Device Uses Cancer Cells' Mass to Predict Response to Treatment
, by NCI Staff
Scientists have designed a device that can detect minuscule changes in cell mass and may allow researchers to predict how cancer cells will respond to drug treatment. Such a device could potentially help clinicians determine personalized treatment regimens for individual patients, the study authors believe.
Using cancer cells from patients and mice, the researchers showed that the device, which measures changes in the mass of single cells, correctly predicted whether the cells were sensitive or resistant to a particular drug.
The research team, led by Scott Manalis, Ph.D., of the Massachusetts Institute of Technology, and David Weinstock, M.D., and Keith Ligon, M.D., of Dana-Farber Cancer Institute, also demonstrated that the device could be used to rapidly test the effects of several different drugs on cancer cells taken directly from a patient.
Although the study demonstrates the capabilities of their device, a "substantial amount of work" is still needed to determine if it can potentially guide the selection of personalized cancer treatments in the clinic, the study authors wrote.
The results of the study, which was funded in part by NCI's Innovative Molecular Analysis Technologies (IMAT) program, appeared in Nature Biotechnology on October 10.
Measuring Single-Cell Mass
Cancer treatment is shifting away from a "one-size-fits-all" approach and toward a precision medicine approach, in which therapy is selected for each patient based, in part, on the genetic and molecular makeup of the patient's cancer.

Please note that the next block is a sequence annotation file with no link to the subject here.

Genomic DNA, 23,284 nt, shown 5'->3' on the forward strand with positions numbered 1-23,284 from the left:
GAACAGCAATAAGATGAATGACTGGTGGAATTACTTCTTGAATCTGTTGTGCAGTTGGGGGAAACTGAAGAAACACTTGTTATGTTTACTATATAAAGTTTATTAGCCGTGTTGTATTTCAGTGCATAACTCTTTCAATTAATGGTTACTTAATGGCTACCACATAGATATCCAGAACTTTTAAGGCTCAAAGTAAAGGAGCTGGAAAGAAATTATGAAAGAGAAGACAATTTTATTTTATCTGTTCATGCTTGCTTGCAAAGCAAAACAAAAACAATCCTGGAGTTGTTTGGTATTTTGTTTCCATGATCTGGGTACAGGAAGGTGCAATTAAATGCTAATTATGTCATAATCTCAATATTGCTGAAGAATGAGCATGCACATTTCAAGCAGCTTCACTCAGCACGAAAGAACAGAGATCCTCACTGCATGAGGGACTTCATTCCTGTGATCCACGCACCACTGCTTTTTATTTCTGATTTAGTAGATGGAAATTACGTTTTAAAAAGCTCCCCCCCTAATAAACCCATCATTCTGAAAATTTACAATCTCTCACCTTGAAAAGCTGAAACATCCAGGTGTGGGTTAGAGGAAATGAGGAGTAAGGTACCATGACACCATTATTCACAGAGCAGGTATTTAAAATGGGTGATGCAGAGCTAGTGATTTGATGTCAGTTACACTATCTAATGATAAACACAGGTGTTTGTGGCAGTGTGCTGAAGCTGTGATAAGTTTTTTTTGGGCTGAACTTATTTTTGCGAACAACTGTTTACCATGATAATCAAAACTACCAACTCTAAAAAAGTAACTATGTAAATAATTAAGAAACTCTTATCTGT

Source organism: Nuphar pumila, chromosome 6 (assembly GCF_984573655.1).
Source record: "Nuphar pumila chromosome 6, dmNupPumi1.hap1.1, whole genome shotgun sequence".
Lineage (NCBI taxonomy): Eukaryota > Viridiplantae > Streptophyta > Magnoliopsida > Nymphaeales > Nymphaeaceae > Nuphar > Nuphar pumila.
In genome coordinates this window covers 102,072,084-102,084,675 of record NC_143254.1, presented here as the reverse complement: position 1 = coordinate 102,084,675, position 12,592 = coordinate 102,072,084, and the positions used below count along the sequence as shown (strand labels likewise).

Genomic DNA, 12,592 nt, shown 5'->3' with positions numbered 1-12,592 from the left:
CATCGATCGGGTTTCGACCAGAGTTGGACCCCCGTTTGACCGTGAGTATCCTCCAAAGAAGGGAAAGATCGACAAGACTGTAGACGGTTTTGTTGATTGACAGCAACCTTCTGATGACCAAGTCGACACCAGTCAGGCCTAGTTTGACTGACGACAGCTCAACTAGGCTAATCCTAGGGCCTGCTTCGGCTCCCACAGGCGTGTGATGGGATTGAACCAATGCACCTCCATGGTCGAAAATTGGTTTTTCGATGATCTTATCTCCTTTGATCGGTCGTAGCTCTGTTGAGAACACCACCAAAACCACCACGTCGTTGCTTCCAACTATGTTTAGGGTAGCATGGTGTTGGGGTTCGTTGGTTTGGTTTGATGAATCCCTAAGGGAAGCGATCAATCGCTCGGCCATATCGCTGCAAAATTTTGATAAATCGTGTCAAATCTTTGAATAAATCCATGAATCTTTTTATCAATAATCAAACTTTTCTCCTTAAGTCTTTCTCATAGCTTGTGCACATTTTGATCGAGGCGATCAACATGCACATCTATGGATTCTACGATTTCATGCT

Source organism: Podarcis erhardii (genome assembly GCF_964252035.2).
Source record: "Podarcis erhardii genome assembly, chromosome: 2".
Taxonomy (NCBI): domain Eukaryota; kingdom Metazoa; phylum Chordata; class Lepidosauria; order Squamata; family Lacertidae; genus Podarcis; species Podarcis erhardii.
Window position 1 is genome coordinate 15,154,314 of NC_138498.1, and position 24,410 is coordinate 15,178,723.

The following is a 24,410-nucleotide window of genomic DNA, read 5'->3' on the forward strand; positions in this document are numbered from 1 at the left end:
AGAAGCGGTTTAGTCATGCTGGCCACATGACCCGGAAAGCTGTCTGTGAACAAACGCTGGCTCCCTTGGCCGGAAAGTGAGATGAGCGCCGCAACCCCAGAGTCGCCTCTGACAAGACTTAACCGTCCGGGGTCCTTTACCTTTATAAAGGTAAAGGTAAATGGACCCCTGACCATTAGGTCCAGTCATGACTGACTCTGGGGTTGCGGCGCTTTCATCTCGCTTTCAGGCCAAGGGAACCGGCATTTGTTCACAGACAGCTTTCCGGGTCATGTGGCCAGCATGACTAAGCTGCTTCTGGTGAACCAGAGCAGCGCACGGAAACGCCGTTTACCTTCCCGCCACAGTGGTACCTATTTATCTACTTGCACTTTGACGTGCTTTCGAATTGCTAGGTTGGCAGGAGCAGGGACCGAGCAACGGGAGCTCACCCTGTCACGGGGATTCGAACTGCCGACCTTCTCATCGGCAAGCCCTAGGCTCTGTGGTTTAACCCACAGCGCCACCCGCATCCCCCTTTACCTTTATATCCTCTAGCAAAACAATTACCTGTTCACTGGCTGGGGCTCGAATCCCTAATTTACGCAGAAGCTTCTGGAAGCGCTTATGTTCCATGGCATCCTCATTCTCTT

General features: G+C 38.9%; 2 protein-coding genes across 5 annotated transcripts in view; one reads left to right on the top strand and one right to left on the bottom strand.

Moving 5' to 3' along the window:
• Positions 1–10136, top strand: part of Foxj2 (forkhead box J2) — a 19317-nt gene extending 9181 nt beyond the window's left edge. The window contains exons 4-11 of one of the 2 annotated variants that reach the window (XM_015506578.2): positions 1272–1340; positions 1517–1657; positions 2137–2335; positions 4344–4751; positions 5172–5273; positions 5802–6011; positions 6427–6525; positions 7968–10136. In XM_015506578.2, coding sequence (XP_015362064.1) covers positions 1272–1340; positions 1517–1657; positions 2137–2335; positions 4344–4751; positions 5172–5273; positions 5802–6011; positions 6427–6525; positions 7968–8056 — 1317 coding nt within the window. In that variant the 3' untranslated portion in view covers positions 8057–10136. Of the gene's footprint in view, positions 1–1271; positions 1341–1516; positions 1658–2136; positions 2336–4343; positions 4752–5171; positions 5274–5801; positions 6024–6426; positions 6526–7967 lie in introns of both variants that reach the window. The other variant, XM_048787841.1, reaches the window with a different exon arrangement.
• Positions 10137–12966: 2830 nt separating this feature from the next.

In some cases, the presence of specific genetic mutations in a tumor may help predict whether the patient is likely to respond to treatment with a particular therapy. Some researchers are trying to pinpoint these genetic mutations for diverse cancer types and to develop tests that can reliably identify them. "But for more than 90% of patients, their cancer does not have a mutation that suggests [an effective] drug," said Dr. Manalis.
An alternative approach to guiding personalized treatment, he explained, is to collect living cancer cells taken from patients and measure their biological responses to different possible therapies. Knowledge of how the patient's cancer cells respond to drug treatment in the laboratory, he continued, may better inform treatment selection.
For over a decade, Dr. Manalis' team at MIT has been developing a device to help do just that. The device, called a suspended microchannel resonator (SMR), contains a series of oscillating cantilevers with hollowed-out channels through which fluids and cells are flowed. The cantilever structure, which is akin to a diving board, is “used in all kinds of technologies and as a building component,” said Tony Dickherber, Ph.D., director of the IMAT program.
Inside the SMR, Dr. Dickherber explained, the mass of a cell traveling through a channel affects how fast the cantilever wobbles. From this speed, the mass of each individual cell can be calculated in femtograms—a unit of mass one quadrillion times smaller than a gram (a paperclip has a mass of about 1 gram).
As each cell passes repeatedly through the device, its change in mass over a period of several minutes (called mass accumulation rate, or MAR) is also calculated.
"Cells are constantly taking in and secreting a lot of different things," said Dr. Manalis. "The difference between total uptake and total secretion is the mass accumulation rate," he continued, which can be indicative of cell growth.